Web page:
Please keep in mind that broadcast rights are applicable whether or not a specific game is being shown, and must be protected even if the rights holders choose not to broadcast the games.
If a goal is to get more people on The Strip rink seats, why did the team release standing room only tickets (lowering demand) instead of waiting for the secondary ticket markets to recede? Speaking of VGK season tickets four days until the first T-Mobile Arena game, their recent partnership with AXS and StubHub has also resulted in back-end issues and lost tickets. What I do admire about majority team owner Bill Daley, besides his ambitious ticket drive with the Maloof brothers, is recently accepting responsibility over the television saga. Will he do the same concerning tickets and more?
The Local Deal
After a refreshing trip to the “Desert of Excess” around the Mayweather vs. MacGregor fight, I started heading home at McCarran Airport. I spotted some Raiders football gear inside a concourse Hudson Books and quickly inquired about any Golden Knights goods. The attendant directed me to the bigger retail store in the wing, which also had no VGK merchandise. I flew home shaking my head; no gear in obvious spots 14 months after the team was announced?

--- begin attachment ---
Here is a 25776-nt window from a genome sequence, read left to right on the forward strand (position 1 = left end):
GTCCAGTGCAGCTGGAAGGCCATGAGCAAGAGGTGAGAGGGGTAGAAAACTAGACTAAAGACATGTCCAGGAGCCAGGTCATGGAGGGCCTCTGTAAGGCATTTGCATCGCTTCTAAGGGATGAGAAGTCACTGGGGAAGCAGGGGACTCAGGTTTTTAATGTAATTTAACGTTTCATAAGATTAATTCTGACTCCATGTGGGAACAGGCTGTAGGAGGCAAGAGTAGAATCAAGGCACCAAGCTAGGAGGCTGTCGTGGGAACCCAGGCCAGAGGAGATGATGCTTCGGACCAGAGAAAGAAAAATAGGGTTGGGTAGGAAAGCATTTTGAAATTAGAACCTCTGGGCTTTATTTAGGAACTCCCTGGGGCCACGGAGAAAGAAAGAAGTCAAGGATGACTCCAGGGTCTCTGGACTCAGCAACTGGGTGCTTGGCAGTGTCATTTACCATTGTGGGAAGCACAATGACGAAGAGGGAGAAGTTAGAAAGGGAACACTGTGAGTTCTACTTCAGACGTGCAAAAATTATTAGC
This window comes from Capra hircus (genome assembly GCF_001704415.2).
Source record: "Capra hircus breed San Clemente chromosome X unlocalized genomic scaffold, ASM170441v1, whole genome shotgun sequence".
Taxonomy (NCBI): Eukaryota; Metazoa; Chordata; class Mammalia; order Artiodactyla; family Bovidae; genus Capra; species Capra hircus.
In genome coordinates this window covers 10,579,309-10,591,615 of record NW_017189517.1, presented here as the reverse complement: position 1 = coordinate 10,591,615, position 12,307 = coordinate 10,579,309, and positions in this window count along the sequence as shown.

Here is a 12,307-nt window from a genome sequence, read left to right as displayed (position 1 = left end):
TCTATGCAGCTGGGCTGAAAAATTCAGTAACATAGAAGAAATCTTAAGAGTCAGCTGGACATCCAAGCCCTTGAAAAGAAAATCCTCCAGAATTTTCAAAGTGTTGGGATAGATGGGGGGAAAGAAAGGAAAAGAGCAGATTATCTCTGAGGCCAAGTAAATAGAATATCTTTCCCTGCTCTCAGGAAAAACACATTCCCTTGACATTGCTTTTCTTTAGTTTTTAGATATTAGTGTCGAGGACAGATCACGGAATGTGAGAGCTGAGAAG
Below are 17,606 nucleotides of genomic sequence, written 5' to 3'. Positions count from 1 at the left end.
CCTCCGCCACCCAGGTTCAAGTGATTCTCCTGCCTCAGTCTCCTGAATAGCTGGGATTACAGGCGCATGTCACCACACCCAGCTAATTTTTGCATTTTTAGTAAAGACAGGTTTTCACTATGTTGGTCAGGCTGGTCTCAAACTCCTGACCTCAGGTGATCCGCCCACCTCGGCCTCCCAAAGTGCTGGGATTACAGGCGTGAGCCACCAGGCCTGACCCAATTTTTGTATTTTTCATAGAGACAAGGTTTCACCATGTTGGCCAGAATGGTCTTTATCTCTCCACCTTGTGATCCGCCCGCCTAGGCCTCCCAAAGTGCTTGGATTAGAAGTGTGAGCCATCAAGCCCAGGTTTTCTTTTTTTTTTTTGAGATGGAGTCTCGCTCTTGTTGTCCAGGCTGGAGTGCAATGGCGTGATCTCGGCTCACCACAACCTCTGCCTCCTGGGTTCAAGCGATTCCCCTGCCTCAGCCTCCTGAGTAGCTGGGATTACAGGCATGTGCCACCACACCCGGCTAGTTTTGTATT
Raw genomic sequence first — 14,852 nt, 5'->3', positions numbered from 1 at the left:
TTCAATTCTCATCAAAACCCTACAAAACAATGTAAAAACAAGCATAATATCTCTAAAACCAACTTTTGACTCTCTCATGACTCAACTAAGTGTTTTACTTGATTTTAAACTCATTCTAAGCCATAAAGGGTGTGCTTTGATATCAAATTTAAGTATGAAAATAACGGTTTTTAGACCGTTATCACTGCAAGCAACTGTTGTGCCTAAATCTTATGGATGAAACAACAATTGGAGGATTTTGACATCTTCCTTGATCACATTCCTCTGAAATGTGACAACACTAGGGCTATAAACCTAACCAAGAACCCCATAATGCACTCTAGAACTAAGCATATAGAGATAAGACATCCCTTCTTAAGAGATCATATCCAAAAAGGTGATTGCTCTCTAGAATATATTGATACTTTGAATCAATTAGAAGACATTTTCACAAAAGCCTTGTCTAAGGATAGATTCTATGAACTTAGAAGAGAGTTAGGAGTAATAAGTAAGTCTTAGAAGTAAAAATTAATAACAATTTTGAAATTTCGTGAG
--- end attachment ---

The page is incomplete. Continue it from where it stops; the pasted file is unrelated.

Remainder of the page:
— Ron Futrell (@RonFutrell) September 10, 2017
It was awesome to see the new Vegas team deliver season ticket-holder jerseys on Friday and how they set off on a road trip to win-over fans in Idaho, Montana, Utah and Washington a month ago. That was the first time I saw a true sense of community by this organization since the 2015 ticket drive. But why did the road show stop there and not continue for another day or two, rolling through the most important cities and zip codes? Those areas including Boulder City, Centennial Hills, Henderson, Laughlin, Mountains Edge, North Las Vegas, Pahrump, Southern Highlands; along with Sobe Ice Arena and the Las Vegas Ice Center. Publicly showing love to half of these fan hubs would make a positive impression on others. And future consideration of using broadcast talent from the Vegas Valley or the Western US would help to shape the local perspective.
The Team Name Deal
With many of people moving in and out of Las Vegas per month, this is a transient city that longs to grow its roots in something more meaningful than gambling and debauchery. Because of this overwhelming search for identity, Bill Foley made the wrong choice by choosing to satisfy his own military roots in naming Vegas’ team instead of giving the rights to its residents. Nearly half of all current NHL franchises were named as a result of a public contest. The popular argument against this strategy is the potential for an outlandish name gaining popular appeal. And the simple solution to this problem is accepting the public’s suggestions, filtering those names through the League, and having a small list for a public ballot.